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April 15, 1994


By CBR Staff Writer

Sybase Inc, Emeryville, California and Microsoft Corp, Redmond, Washington have held an emergency press conference in London to quash rumours that the ending of their seven-year licensing deal was a divorce. Previously, Microsoft licensed Sybase’s SQL Server relational database engine for OS/2. Now Microsoft will sell and develop its own NT-based SQL Server, based on code from Version 4.2 of Sybase SQL Server and will develop further products using this code. Sybase will proceed alone with its System 10 version of SQL Server for NT, which is in beta test now to ship in the third quarter. Sybase’s version is designed to hook into the other components of its System 10 suite of database products and utilities. Following the move, Sybase will still be a Microsoft reseller and will be able to sell Microsoft’s NT Advanced server as a complement to System 10. The two companies have also agreed to make their respective versions of the SQL Server product compatible in future, using the Transact-SQL language and a common set of application programming interfaces. Both firms say that they were forced to rearrange their relationship in the light of Microsoft Windows NT, but were emphasising the positive nature of the deal. The Wall Street Journal disagreed, quoting analyst Bobby Cameron from Forrester Research Inc, who called the move …a divorce, and it is a very painful one.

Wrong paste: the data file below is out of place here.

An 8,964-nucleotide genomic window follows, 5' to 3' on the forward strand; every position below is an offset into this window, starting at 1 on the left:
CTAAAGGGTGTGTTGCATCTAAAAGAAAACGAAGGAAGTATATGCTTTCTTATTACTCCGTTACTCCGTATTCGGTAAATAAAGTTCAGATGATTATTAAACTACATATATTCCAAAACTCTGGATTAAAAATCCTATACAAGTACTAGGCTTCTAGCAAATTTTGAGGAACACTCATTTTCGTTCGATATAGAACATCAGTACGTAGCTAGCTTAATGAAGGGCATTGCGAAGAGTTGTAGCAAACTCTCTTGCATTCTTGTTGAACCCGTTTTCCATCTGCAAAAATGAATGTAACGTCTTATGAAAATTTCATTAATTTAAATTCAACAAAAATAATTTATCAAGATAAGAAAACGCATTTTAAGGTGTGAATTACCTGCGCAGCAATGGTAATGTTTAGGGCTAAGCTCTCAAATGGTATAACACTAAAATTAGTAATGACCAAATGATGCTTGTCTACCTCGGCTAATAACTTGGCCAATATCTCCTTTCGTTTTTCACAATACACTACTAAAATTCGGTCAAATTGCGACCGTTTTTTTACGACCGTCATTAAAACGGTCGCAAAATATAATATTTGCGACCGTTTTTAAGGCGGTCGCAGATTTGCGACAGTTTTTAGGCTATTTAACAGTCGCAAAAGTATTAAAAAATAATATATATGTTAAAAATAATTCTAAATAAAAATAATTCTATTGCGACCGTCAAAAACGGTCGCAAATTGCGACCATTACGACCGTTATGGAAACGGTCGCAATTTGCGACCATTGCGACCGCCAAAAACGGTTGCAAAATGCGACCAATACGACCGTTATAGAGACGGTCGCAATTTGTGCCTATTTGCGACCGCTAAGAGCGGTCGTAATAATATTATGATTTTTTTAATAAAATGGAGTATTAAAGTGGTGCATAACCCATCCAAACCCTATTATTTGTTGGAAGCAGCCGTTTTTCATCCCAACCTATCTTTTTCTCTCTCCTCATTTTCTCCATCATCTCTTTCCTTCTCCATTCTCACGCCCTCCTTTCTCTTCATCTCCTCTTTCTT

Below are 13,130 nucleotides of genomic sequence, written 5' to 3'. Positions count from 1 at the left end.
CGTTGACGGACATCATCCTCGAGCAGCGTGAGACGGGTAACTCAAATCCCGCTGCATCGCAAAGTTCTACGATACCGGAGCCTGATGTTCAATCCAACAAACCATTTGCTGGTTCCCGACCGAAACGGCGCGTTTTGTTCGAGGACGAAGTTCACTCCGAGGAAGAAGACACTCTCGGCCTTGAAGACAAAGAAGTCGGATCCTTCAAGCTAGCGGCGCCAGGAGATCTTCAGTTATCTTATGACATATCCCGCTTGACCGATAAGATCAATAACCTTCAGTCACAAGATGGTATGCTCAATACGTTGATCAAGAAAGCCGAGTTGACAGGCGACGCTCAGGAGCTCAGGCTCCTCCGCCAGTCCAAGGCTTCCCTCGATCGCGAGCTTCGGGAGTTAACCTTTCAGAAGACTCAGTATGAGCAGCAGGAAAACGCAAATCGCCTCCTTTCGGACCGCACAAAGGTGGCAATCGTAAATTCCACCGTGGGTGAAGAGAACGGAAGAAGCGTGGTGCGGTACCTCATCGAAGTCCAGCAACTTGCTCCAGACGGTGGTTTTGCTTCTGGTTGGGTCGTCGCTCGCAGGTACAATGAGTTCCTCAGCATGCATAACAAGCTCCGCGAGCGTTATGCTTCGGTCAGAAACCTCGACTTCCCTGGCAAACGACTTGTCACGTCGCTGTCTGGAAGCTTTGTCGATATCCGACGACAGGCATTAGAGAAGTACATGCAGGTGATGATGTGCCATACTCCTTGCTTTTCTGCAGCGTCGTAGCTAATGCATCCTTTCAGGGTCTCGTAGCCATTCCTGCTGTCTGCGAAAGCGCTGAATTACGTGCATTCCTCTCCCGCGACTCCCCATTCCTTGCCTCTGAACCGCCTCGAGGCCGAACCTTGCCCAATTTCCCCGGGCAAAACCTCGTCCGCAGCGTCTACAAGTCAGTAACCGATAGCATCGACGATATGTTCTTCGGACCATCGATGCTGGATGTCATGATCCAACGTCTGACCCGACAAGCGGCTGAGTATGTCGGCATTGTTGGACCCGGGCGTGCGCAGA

Neither Microsoft or Sybase would deviate from the line that the deal was therapy, rather than divorce, and that now we’ll be having our children in different ways, according to Sybase North European marketing director John Spiers. Sybase had been collecting 5% of its revenue as royalty from the deal, amounting to only $20m on its 1993 turnover of $426.7m. It’s possible that the firm could have initiated the split, because of discontent over this figure. Sybase originally needed a marketing vehicle for SQL Server, which Microsoft provided. Now that it has its flagship System 10 suite almost ready on NT, Sybase may have decided that it does not need Microsoft anymore – it still gets a royalty agreement from Microsoft SQL Server sales, for what it’s worth. From Microsoft’s point of view the deal is a plus because it will be able drastically to undercut Sybase’s System 10 SQL Server for NT, without worrying about Sybase withholding technology from it in revenge. Current pricing places the Microsoft version of SQL Server for NT at roughly UKP250 for a single user version, while the Sybase version, with support and services, costs some UKP2,000 plus a 7.5% annual maintenance fee, and technical support costs some UKP2,000. The question is, can System 10 draw enough loyalty from within the database market to warrant that much of a premium? Sales of Windows NT itself are also important. If no-one is buying NT because of Microsoft’s cloudy marketing message, then even if Microsoft squashes Sybase on NT, it will have a large percentage of an insignificant market. Alternatively, Sybase SQL Server System 10 users can use it on a variety of different operating systems, including Unix, making SQL Server on System 10 a more suitable – but much more expensive – product for heterogeneous environments. Perhaps the most recent contract for Sybase is a sign of things to come: the company sold SQL Server and mainframe communications products to Bank of Scotland Plc for $1m.

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